Lester Griesinger is one of the 5.8 million people in the United States who copes with heart failure every day. This long-term condition, also called congestive heart failure, occurs when your heart can no longer pump enough blood to meet the needs of your body.
Born and raised in Toledo, Ohio, Lester, 55 years old, had open-heart surgery in 2010 and was diagnosed with heart failure this summer. In July, he was admitted to ProMedica Flower Hospital and 10 days later discharged to a skilled nursing facility. His health is now monitored with weekly visits to the ProMedica Heart Failure Clinic, where he works with a team of skilled nurses to develop and execute a plan to manage his heart failure and diabetes.
Many factors contributed to Lester’s risk for heart failure. His family history includes both heart failure and diabetes. He also smoked and struggled to maintain a healthy weight.
“When we first started working with Mr. Griesinger in the clinic, we took a team approach – as we do with all our patients – to teach him about his condition,” said Latina Amick, CNP, ProMedica Heart Failure Clinic. Education about heart failure is just as important as the medications used to treat it. “By coaching Lester one-on-one and providing him with a heart failure binder to store all of his records, we were able to tailor a plan that best fit his learning style.”
Lester’s personalized plan included guidelines on how to eat, manage his 29 medications – and most importantly – quit smoking.
“I kept track of my weight, but not my blood pressure,” said Lester. “I never read a label at a grocery store. Now, I read the label first. If it’s over 150 -200 mg of salt, I don’t eat it. I also recently quit smoking.”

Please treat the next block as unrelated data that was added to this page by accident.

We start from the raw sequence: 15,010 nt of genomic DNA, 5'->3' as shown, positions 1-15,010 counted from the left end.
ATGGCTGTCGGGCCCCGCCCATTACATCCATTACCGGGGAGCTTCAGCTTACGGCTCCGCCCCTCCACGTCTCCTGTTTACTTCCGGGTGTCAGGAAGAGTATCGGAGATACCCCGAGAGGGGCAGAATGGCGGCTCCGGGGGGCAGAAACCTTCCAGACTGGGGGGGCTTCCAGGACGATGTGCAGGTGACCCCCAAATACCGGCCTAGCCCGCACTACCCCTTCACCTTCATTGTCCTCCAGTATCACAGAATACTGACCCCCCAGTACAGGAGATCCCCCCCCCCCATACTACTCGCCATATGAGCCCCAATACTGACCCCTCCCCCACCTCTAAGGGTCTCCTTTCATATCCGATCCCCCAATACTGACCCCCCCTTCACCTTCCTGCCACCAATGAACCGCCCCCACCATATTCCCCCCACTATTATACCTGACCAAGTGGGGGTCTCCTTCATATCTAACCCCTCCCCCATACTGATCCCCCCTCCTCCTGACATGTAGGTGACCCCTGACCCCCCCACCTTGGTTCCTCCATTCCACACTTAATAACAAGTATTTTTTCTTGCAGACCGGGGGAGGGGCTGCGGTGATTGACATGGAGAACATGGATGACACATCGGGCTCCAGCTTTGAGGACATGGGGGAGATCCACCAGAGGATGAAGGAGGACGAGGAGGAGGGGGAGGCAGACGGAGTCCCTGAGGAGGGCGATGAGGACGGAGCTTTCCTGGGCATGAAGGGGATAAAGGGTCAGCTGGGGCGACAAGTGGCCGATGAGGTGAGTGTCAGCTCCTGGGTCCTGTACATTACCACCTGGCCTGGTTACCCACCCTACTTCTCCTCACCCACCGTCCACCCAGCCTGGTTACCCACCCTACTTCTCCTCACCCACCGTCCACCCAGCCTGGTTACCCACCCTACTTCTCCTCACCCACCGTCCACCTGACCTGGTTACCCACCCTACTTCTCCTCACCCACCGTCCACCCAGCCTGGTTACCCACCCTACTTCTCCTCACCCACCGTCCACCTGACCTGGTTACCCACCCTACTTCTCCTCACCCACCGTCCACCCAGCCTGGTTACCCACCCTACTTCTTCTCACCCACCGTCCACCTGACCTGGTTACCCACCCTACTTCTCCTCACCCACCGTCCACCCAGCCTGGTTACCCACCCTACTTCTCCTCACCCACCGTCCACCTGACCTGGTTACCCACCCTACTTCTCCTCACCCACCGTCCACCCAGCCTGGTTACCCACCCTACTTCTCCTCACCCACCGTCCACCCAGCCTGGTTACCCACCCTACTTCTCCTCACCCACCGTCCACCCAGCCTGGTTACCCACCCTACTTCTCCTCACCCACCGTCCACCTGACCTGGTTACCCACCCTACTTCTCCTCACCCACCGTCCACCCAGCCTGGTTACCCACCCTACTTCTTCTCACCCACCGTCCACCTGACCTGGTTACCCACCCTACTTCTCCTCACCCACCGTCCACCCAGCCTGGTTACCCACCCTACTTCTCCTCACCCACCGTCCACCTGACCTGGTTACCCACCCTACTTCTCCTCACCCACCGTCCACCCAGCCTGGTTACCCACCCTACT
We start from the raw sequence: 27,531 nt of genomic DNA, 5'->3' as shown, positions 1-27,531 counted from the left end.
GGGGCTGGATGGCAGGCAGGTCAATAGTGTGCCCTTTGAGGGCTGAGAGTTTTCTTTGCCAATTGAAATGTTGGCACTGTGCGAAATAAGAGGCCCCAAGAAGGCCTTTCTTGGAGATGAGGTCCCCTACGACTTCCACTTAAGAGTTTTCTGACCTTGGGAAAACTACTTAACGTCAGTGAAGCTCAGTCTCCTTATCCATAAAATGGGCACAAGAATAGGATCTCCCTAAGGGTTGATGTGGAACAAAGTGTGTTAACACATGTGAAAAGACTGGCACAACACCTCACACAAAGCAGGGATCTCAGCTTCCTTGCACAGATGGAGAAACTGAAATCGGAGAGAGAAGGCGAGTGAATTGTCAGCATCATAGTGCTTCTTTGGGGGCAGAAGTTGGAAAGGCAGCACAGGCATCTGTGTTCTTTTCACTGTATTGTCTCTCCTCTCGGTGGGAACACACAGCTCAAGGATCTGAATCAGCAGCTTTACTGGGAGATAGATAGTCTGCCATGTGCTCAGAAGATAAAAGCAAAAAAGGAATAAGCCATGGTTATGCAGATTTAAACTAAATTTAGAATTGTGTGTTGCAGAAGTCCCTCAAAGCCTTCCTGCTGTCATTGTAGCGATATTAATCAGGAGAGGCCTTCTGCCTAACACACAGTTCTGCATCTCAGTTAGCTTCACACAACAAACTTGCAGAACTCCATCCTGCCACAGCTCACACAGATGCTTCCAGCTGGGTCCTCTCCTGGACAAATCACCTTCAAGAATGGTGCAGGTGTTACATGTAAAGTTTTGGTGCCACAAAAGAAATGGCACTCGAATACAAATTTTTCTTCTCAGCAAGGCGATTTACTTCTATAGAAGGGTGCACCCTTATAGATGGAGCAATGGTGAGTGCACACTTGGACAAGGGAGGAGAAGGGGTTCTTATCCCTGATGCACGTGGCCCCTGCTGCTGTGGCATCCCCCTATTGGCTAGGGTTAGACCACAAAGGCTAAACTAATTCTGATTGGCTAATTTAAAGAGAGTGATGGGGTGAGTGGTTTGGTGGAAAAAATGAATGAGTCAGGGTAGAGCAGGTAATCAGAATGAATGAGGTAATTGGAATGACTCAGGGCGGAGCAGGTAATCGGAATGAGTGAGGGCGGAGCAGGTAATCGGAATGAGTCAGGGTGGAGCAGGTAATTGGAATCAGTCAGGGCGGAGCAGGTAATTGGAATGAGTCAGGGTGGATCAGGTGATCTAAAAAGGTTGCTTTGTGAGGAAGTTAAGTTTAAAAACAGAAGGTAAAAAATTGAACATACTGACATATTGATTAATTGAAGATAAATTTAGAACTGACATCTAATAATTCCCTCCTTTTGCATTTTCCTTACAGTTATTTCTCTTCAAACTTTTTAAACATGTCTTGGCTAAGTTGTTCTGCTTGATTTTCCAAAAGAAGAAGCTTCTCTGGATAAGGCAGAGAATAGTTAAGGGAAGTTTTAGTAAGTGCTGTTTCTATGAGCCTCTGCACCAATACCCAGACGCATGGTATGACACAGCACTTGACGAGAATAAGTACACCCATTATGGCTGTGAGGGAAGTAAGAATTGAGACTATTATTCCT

Lester has learned how to reduce his sodium and fluid intake to manage the fluid retention that often comes with heart failure. Thanks to these efforts, he has lost more than 30 pounds of excess fluid since he was discharged from the hospital in July. In addition, his nurses have noticed he can breathe easier — and breathing easier makes moving around easier too.
His nurses at the heart failure clinic recognize and encourage the importance of taking control of your personal wellness. With frequent medication changes and doctor's visits, most people with heart failure struggle to do this alone.
“When patients start to see improvements in their own health, it greatly affects their self-esteem and confidence. They feel like they have control over their lives again,” said Latina.
And, that’s definitely true for Lester.
“There was a lot of information I did not know. I have learned so much through the videos the nurses have shown me. They have been so helpful when working with me,” he said.
“By following their advice and working with them, I can walk and exercise easier. I am more mobile and have more energy.”
People who are 65 years old and older, African American, overweight, or have had a heart attack have a higher risk of developing heart failure. Men are also more likely to have heart failure than women.
Although there is no cure for heart failure, it can be managed with lifestyle changes and medicine.
Why do people with heart failure retain fluid?
Their weakened heart pumps less blood out to their body- including their kidneys. The kidneys sense the reduced blood volume in the body and do their job: they hold onto salt and water. The kidneys are fooled into thinking the body needs more of its fluid to stay healthy. Unfortunately, this leads to the body holding onto too much fluid. The extra fluid ultimately builds up in the lungs causing shortness of breath and in the legs causing swelling.
Learn more about heart failure by downloading the ProMedica heart health fact card
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